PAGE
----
time out for crochet

My paternal grandmother taught us (my sister and me) how to crochet when we were in grade school.  I remember the two of us sitting with Grandma, using her spare hooks, while she showed us each stitch.  Karen – two years older than me – made tight, precise single crochet stitches; each row, each stitch was the perfectly aligned twin to the previous stitch and row.  I…um…well, my rows had a tendency to shrink (I never got that whole ‘turning chain’ thing) and double stitches would pop up in a row of trebles, singles here and there and so forth.  “Oh my”, Grandma said while unraveling row after row of my attempt at a pot holder, “maybe you could learn to cook.”

Crochet had been considered a respectable past time for the women of Grandma’s family.  (Of course this skill came in quite handy during the era of greased hair styles for men – crocheted antimacassars were an attractive defense against stains.)  I am lucky to have a couple pieces of my great grandmother’s work:

Her detail and stitching blows me away.  This was done with very fine thread and super tiny hook.  Even with my new progressive lenses, I can barely count the number of stitches in just one of those chevrons.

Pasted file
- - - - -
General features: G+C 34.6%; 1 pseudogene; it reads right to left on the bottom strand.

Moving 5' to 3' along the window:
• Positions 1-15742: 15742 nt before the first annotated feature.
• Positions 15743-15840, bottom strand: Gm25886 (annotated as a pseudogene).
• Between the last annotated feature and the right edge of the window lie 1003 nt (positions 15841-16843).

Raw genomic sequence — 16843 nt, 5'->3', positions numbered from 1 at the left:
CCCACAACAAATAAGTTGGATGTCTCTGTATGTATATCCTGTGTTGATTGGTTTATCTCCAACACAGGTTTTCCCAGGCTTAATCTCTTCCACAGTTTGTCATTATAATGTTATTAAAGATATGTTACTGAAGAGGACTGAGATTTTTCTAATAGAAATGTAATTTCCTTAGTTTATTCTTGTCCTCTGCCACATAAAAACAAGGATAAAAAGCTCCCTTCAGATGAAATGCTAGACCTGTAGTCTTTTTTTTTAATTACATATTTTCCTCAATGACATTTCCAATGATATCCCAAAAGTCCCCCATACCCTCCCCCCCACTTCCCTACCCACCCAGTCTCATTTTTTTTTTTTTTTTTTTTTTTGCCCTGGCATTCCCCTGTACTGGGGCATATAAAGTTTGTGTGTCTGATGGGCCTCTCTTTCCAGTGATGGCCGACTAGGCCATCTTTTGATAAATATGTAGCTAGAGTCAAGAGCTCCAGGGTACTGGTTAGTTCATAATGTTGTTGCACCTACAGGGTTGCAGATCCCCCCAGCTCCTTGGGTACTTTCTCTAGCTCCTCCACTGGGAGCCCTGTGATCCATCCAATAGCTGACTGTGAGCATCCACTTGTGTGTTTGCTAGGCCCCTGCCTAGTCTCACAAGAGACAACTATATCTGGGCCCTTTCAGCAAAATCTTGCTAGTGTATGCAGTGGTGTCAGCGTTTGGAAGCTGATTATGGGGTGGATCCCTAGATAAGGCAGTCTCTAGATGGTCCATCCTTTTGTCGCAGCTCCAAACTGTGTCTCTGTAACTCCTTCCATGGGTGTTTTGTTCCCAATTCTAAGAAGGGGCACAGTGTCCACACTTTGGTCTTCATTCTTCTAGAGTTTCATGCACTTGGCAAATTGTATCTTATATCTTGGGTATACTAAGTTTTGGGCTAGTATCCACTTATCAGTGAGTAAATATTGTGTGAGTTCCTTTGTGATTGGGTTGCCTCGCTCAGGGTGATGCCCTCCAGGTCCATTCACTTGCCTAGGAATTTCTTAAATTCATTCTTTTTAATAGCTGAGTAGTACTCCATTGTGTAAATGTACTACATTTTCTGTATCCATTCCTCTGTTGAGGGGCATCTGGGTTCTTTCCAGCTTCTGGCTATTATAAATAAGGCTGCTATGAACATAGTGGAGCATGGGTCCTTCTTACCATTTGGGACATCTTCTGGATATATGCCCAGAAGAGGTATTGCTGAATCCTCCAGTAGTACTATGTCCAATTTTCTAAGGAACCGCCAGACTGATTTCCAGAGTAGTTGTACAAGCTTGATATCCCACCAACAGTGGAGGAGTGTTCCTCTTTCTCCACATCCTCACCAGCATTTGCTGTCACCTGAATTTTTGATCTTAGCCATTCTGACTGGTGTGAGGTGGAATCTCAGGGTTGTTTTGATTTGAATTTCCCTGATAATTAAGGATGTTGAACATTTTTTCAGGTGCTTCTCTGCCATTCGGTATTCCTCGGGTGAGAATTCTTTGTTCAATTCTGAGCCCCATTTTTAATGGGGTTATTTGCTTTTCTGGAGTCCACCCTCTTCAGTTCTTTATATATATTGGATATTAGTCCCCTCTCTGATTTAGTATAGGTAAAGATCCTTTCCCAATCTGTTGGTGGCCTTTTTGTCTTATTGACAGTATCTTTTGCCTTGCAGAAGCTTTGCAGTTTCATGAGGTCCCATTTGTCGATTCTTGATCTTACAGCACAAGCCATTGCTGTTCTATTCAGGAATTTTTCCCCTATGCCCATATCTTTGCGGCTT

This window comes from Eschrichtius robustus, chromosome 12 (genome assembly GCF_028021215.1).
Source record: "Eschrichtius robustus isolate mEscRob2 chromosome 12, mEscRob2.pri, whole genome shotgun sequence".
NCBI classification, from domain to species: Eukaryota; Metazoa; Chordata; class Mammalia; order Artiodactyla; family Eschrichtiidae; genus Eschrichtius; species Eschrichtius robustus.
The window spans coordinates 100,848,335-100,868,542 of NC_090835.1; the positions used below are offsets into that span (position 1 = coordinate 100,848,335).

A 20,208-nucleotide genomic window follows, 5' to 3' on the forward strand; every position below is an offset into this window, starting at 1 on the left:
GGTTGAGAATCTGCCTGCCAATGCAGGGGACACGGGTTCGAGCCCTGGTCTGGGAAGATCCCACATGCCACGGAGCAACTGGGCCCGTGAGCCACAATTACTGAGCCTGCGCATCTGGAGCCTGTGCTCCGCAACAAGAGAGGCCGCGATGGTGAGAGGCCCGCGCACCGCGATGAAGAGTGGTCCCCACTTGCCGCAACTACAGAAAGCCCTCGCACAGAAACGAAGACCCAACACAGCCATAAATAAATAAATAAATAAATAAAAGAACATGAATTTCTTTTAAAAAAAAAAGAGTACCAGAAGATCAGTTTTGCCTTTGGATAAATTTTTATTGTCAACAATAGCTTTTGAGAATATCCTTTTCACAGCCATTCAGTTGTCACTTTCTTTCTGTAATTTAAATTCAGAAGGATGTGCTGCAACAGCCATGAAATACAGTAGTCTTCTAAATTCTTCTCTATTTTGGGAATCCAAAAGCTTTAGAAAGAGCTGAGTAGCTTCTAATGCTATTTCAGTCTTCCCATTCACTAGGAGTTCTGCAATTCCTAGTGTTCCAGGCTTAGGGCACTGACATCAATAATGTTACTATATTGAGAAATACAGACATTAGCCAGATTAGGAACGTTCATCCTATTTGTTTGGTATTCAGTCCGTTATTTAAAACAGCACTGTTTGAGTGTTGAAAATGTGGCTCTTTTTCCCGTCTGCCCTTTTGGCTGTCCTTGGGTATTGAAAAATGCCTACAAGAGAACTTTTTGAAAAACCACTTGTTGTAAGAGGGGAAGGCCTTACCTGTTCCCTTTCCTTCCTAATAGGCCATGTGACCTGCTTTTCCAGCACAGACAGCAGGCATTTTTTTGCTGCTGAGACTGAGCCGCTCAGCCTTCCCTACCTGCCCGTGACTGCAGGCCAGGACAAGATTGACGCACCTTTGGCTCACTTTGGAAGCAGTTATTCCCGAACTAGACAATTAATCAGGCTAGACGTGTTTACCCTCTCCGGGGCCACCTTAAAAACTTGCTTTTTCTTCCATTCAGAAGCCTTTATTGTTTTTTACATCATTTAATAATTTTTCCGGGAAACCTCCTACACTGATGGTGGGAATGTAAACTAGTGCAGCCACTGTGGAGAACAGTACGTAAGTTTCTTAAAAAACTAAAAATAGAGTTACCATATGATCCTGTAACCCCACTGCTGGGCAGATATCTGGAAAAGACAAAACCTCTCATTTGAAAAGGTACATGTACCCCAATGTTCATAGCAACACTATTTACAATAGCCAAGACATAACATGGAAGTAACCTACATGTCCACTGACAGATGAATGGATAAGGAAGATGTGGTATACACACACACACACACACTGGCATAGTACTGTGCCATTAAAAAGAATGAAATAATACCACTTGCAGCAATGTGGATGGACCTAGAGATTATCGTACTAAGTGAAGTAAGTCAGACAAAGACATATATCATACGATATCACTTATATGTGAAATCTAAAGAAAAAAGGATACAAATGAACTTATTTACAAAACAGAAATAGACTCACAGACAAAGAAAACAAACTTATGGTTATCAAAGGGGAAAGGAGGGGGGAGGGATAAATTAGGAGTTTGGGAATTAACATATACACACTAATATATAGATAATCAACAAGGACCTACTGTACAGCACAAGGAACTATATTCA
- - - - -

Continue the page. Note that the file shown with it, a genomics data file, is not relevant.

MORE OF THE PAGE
Grandma was no slouch either:

This is one of my favorites.  I love the bright pansies.

So.  My early crocheting was not a screaming success.  I didn’t touch a hook for many years.  Then one day, decades later, I wanted to crochet again.  Dave surprised me with a gift of hooks, yarn, and a How to Crochet book.  I started crocheting the same day and haven’t stopped.  These days I do a lot of felting and the occasional afghan.  When a friend of ours announced her pregnancy, it seemed natural for me to say, “I’ll make a baby afghan.”

I launched a search for the ‘right’ pattern.  I did not want to do a typical style and finally chose to do a pattern I had found on the Lion Brand website.  I had done an afghan using this pattern for us:

I am using baby yarn and bright colors (she’s having a girl) to make it appropriate for the occasion:

I hope to have it completed by the baby shower.  (Or first birthday if I don’t get moving.)

By the way,  Karen never crocheted again.  And I did learn to cook.

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